On Monday August 15, 2005, the Guardian carried an interesting article on just this topic. According to the article, teacher Eleanor Kirwan “saw the Playboy stationery range next to Disney and Winnie the Pooh in WHSmith <> and in her classroom.” WHSmith is retailer of “newspapers, magazines, stationery, books and entertainment products,” according to their website, with more than 500 stores throughout the United Kingdom.

“WHSmith has just jumped on the Playboy bandwagon,” wrote the article’s author, Rachel Bell. “The difference,” continued Bell, “is that, unlike other retailers, it is clearly marketing its products to children, not adults. Its Playboy stationery range which, in my local branch in Wood Green, London, shares a stand with Bratz and Funky Friends, includes pink and glittery pencil cases, pink ring-binders, mini pads, diaries, zip files, gel pens and eraser sets. I know a five-year-old who'd just love the set of cute bunny rubbers (erasers in British English) in a row. Pencil cases are largely used by schoolchildren. Pink and glittery is largely favoured by girls from 0-16 years. By placing the bunny logo on school equipment, underage children are seduced into buying into the pornographic brand - an adult, top-shelf brand that sells women as sexual commodities.”

"Playboy is probably one of the most popular ranges we've ever sold," said Louise Evans, who is head of media relations for WHSmith, according to the Guardian. "It outsells all the other big brands in stationery…by a staggering amount. That should give you an idea of how popular the brand is. We offer customers choice. We're not here to act as a moral censor."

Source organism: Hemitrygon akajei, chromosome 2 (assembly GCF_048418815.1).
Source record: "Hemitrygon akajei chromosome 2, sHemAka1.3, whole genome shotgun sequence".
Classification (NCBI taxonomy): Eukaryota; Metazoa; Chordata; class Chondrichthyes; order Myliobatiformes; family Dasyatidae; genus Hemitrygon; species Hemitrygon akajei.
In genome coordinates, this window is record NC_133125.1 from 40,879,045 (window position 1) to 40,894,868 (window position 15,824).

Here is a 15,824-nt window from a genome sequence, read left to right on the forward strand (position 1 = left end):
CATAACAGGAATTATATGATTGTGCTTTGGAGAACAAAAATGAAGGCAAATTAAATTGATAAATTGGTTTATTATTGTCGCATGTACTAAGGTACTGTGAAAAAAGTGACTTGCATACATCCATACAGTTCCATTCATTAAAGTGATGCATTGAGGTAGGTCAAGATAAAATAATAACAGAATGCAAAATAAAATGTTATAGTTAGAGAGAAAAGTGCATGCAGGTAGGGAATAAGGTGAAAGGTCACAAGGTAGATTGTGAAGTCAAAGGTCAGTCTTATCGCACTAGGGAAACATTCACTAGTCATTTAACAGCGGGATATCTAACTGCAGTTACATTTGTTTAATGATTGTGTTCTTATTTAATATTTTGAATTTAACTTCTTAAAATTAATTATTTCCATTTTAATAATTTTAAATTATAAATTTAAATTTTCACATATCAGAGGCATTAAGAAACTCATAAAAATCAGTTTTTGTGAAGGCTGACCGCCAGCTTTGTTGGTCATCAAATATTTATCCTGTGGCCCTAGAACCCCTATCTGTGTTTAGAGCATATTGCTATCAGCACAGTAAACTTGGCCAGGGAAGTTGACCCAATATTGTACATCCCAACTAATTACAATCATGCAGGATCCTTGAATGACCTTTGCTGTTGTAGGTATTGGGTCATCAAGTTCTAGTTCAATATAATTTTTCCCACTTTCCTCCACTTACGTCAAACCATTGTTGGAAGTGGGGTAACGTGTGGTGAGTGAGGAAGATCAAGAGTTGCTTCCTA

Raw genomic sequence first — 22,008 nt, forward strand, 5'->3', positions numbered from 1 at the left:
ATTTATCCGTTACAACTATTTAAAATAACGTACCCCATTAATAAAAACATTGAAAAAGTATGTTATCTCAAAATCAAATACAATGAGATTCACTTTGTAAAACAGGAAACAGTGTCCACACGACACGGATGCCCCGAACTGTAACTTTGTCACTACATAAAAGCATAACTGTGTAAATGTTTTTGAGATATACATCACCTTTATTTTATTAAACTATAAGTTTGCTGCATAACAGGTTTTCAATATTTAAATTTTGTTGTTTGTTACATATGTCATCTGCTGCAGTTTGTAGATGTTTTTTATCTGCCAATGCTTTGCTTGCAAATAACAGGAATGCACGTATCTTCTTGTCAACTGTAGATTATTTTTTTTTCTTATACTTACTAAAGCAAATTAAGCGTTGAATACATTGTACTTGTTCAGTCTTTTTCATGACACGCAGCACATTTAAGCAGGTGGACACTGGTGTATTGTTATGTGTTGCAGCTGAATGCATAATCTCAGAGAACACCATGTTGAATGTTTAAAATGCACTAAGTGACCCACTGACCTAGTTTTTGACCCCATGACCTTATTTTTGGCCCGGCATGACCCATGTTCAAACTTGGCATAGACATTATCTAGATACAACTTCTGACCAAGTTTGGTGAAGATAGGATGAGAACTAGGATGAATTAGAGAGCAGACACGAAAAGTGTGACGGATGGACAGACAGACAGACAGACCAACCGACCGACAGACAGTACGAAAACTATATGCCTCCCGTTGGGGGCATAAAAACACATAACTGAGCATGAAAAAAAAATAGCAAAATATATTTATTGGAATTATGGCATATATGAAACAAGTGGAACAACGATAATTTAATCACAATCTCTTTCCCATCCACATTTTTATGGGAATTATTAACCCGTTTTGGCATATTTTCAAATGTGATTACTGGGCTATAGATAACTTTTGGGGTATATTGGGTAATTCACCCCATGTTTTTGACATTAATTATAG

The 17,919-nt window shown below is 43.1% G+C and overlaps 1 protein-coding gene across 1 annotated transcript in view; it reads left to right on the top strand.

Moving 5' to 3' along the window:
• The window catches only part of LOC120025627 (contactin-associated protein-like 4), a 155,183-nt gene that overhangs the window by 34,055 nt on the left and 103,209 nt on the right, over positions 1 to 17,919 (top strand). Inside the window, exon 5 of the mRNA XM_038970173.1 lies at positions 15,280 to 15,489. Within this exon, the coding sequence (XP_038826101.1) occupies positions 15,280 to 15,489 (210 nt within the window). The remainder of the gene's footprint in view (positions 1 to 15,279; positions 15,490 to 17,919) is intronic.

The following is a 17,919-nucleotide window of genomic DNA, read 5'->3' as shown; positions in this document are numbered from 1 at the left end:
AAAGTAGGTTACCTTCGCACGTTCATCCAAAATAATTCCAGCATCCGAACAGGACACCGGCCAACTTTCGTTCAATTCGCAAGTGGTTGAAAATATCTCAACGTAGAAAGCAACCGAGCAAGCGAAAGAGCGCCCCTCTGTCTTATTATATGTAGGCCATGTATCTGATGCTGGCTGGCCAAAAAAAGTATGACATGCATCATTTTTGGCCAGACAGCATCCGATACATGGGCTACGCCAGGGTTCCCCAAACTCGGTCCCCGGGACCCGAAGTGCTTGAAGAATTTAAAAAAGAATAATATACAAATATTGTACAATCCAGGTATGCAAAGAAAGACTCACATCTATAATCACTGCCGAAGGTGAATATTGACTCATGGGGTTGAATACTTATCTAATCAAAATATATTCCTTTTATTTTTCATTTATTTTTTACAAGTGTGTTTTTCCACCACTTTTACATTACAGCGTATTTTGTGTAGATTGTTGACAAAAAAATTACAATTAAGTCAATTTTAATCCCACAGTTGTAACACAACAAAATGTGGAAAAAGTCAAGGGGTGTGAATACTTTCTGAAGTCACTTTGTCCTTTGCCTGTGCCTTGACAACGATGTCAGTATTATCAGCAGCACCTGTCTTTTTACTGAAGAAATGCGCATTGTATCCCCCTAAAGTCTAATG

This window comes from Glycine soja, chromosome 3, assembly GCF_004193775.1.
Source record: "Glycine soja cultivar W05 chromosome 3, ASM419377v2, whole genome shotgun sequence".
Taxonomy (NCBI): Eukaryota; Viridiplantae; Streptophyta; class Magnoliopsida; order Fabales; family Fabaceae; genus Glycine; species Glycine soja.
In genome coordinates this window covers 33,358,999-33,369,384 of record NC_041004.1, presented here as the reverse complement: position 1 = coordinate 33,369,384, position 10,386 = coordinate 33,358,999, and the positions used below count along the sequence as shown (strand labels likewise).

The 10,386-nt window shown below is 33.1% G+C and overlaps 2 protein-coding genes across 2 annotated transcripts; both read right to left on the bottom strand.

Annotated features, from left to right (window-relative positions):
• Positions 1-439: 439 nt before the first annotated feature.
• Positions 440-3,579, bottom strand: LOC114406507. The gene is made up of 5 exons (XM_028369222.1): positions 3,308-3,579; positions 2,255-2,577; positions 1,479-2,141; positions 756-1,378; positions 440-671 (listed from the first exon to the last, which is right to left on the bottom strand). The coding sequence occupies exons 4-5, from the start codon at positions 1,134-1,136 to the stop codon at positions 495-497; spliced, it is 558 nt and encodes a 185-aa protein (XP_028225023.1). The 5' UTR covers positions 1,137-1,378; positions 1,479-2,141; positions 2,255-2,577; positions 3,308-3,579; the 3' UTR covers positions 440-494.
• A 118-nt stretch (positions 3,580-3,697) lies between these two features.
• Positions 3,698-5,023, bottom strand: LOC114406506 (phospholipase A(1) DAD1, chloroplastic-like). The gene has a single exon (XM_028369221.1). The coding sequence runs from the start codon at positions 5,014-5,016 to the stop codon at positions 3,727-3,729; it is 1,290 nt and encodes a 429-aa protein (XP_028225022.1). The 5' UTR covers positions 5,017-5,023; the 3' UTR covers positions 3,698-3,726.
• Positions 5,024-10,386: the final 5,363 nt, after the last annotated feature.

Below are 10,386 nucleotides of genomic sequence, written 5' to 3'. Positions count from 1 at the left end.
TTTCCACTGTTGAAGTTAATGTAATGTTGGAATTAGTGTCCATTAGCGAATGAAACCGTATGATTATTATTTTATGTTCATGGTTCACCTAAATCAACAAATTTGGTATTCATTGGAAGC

Despite it longstanding association with so-called “adult” entertainment, the Playboy bunny logo seems to make its way into the hands of a lot of children. According to the Guardian report, “earlier this year Mizz magazine, which is aimed at preteens and teens, promoted Playboy stationery on its cover and as a free giveaway inside.”

"The Playboy brand extensions are one of the most popular with our readers - to them it is a cool stationery and clothing brand. They love the colours and the logo which is given added cool by its association with American hip-hop stars,” said Lucie Tobin, editor of Mizz, as reported by the Guardian. Tobin also said the magazine’s readers tended to fall between the ages of 10 and 14.

The Canadian Broadcasting Company has also made note of this trend towards the marketing of adult material to young girls. “Age compression,” explained a January 9, 2005, CDC broadcast titled Buying Into Sexy: The Sexing Up Of ‘Tweens <>, “is a marketing strategy in which adult products and attitude are pushed on younger kids.”